So, I could be a control-freak type, where I tried to "run the show," or I could be the type who railed inside when life got bumpy -- throwing myself pity-parties. ["It always rains when *I'm* trying to do something outside."] Cuz let's face it, when some people are stuck in traffic, they think, "Oh well, I guess I'll just look at the pretty flowers by the roadside." NOT ME!!! I would sit and stew and fume and rail and be miserable. "Don't these idiots know I have an appointment??? What are they DOING up there???" Yeah, that would be me. Or the reverse. "Yeah, I'm stuck in traffic - THAT's typical! Nothing ever goes right for me. Poor me." [Poor me, poor me, pour me another drink.] <--- Slogan! :-)
So I've seen other people who are unruffled by life's ups and downs; by life's unpredictability. They've got what I want -- serenity. But powerlessness doesn't mean HELPLESSness. The AABB offers us great help! OA offers great help! TRG offers great online help! It's right here for us -- just for the taking! And hey, look at you! You're in OA! You've joined WTS! You're not helpless! You're here! And because you're here, that must mean that you suspect something about your eating, right? And maybe your life could use some tweaking? So yes, the help is here, but we have to do the footwork. We have to take the Steps -- the 12 Steps as listed and described in the AABB. [And Step Zero!] ;-)
I've been told that Step One is the only Step I have to do perfectly, and I get that. After all, if I can't admit that I have a problem, then I don't really need OA, do I? I can just go on another diet, right? I can continue eating like I'd been eating. Who cares? But that's what I did for over 40 years! Being cranky, being bossy, having low self-esteem, being depressed, going on diets, buying diet books, joining weight-loss programs. I did it all! But all I ever got was fatter. I'm a compulsive over-eater. I have a probelm. I'm powerless over food, and I certainly can't "control" life. I *do* need OA.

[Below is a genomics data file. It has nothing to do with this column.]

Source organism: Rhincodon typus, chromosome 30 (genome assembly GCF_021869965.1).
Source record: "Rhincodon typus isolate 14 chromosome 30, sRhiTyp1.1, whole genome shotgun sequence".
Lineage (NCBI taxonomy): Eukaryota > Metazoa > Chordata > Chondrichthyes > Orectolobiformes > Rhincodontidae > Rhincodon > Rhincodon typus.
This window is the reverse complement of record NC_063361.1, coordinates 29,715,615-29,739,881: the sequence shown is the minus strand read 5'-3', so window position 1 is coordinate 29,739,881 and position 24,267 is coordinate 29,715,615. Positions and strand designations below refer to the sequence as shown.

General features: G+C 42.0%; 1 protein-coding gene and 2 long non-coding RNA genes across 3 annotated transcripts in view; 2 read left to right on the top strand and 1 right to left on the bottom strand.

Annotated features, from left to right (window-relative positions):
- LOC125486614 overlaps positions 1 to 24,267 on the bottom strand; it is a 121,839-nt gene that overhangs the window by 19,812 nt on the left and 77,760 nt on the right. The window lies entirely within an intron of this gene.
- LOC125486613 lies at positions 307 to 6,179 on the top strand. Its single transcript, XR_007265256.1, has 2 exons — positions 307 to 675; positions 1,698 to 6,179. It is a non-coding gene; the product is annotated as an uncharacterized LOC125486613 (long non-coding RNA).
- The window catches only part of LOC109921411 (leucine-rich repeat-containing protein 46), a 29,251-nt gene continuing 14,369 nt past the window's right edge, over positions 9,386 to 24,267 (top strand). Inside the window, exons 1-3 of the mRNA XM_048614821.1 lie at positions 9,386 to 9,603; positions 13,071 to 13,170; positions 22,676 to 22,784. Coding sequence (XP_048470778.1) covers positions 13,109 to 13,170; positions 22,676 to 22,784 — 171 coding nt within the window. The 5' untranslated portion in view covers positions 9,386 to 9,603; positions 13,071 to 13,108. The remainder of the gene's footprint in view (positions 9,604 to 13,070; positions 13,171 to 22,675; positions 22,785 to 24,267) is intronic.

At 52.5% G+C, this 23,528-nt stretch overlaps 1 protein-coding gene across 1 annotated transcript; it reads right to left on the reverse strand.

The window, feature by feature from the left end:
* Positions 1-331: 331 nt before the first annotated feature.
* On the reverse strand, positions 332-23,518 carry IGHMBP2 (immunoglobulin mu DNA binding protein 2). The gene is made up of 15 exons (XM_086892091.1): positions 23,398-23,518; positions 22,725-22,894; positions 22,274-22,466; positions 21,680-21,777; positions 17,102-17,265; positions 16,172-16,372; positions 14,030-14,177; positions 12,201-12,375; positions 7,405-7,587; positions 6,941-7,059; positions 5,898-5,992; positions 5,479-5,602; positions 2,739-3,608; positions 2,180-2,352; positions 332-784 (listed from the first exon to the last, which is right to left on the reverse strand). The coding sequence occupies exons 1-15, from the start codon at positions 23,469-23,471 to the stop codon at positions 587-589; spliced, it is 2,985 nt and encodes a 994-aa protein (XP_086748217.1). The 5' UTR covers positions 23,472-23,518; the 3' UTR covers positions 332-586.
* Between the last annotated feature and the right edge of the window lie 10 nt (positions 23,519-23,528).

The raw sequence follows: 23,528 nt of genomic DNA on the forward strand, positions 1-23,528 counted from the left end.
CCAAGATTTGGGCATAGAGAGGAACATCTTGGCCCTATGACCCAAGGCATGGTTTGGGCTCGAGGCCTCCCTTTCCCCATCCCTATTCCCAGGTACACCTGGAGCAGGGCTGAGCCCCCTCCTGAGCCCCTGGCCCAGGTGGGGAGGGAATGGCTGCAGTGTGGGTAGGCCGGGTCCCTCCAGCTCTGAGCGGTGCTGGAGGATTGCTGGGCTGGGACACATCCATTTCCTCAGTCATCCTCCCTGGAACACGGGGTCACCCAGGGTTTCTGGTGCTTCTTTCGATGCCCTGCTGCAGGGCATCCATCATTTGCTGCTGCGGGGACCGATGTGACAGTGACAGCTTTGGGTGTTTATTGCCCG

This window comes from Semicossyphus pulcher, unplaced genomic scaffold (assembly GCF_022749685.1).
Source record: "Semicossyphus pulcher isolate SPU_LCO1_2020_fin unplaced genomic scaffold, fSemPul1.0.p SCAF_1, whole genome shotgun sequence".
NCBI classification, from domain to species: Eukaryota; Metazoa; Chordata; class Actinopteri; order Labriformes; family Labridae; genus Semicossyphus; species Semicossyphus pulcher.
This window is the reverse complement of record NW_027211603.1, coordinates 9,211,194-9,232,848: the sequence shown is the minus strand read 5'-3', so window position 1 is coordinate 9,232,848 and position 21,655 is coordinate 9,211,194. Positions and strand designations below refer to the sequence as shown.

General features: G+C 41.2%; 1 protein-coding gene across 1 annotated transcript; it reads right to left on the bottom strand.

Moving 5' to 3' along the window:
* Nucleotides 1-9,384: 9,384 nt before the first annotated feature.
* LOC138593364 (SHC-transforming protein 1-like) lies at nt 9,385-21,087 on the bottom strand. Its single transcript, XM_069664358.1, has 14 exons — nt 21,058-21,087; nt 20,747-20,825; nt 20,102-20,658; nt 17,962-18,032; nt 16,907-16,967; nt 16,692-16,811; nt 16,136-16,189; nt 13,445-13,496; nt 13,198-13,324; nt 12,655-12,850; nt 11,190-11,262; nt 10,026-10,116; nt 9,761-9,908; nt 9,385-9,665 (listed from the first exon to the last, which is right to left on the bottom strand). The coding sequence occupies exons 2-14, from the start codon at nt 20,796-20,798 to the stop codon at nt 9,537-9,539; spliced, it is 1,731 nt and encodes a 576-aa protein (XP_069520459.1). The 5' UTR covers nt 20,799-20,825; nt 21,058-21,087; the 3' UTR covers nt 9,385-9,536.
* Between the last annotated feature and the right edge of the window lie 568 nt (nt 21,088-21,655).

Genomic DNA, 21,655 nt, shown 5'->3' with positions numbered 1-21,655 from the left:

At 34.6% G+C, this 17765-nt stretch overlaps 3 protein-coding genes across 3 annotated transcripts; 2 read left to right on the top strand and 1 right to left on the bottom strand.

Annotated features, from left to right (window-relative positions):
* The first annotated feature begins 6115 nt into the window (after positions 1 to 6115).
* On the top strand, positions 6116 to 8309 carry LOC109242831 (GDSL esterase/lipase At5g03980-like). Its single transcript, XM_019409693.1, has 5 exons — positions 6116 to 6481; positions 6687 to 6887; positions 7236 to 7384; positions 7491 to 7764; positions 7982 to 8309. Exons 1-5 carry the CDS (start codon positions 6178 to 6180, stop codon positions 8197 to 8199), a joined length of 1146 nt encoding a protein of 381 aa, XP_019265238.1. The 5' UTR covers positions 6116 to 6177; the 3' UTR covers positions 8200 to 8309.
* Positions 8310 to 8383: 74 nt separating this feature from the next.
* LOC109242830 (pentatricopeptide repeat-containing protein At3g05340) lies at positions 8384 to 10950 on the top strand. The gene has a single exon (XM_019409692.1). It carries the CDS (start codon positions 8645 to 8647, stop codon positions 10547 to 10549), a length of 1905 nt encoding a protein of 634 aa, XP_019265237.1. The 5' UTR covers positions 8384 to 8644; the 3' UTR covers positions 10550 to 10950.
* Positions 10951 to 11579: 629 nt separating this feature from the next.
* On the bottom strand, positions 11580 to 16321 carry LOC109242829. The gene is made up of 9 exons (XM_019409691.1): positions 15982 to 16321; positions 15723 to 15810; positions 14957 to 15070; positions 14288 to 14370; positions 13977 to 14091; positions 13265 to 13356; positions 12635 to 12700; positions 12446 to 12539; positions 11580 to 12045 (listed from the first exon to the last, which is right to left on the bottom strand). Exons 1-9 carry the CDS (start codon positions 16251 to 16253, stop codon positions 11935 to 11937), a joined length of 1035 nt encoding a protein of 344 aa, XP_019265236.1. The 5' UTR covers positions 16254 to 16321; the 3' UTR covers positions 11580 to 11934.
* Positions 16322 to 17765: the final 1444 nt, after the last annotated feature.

Fortunately for me, OA has some great slogans (or concepts) that have helped me along the way (and I've got over 400 of them!!!). Here's one concept that really got my attention:
The difference between a Compulsive Eater (CE) and someone with a "food problem" is this: When you take the food away from someone with a 'food problem,' the problem goes away. But when you take the food away from a CE, that's when the problems begin.
ASSIGNMENT for Step One:
A. Read in the AABB, "The Doctor's Opinion," and "Bill's Story."
• Share with us some words or phrases or situations that sound just like you.
B. Answer the following questions:
1. Are you happy with your weight? Are you happy with what you do with food? Are you happy with what food is doing to your body? Are you happy with your life? Any interpersonal tensions going on at home or at the office or with extended family?
2. Give an example of when you just *couldn't* stop eating something, or you *couldn't* resist some food when the circumstances were important that you should stop.
3. What did you say to yourself each time you tried to diet and failed (or tried to control your food in some way, and failed)?
4. Step One says, "We admitted......." Why does the Step say, "We"?
5. The principle behind Step One is HONESTY. [It's a principle we hope to incorporate into our everyday lives from now on.] Why do we have to be honest about this Step? They say this is the one Step that has to be done perfectly. Why is that?
6. How have you been dishonest about your food intake with others? In what areas of your life have you been or are you dishonest?